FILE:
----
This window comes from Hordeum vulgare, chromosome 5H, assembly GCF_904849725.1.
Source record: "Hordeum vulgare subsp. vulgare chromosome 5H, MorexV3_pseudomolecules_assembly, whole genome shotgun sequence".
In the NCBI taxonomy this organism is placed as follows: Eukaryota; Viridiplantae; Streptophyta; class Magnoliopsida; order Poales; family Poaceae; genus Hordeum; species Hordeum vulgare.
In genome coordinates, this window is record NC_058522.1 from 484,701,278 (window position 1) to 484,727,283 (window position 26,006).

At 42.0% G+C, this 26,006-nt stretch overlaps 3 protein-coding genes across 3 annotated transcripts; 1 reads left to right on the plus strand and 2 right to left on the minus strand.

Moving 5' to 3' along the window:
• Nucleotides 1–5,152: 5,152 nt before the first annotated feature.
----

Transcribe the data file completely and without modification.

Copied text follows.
This window comes from Hordeum vulgare, chromosome 5H, assembly GCF_904849725.1.
Source record: "Hordeum vulgare subsp. vulgare chromosome 5H, MorexV3_pseudomolecules_assembly, whole genome shotgun sequence".
In the NCBI taxonomy this organism is placed as follows: Eukaryota; Viridiplantae; Streptophyta; class Magnoliopsida; order Poales; family Poaceae; genus Hordeum; species Hordeum vulgare.
In genome coordinates, this window is record NC_058522.1 from 484,701,278 (window position 1) to 484,727,283 (window position 26,006).

At 42.0% G+C, this 26,006-nt stretch overlaps 3 protein-coding genes across 3 annotated transcripts; 1 reads left to right on the plus strand and 2 right to left on the minus strand.

Moving 5' to 3' along the window:
• Nucleotides 1–5,152: 5,152 nt before the first annotated feature.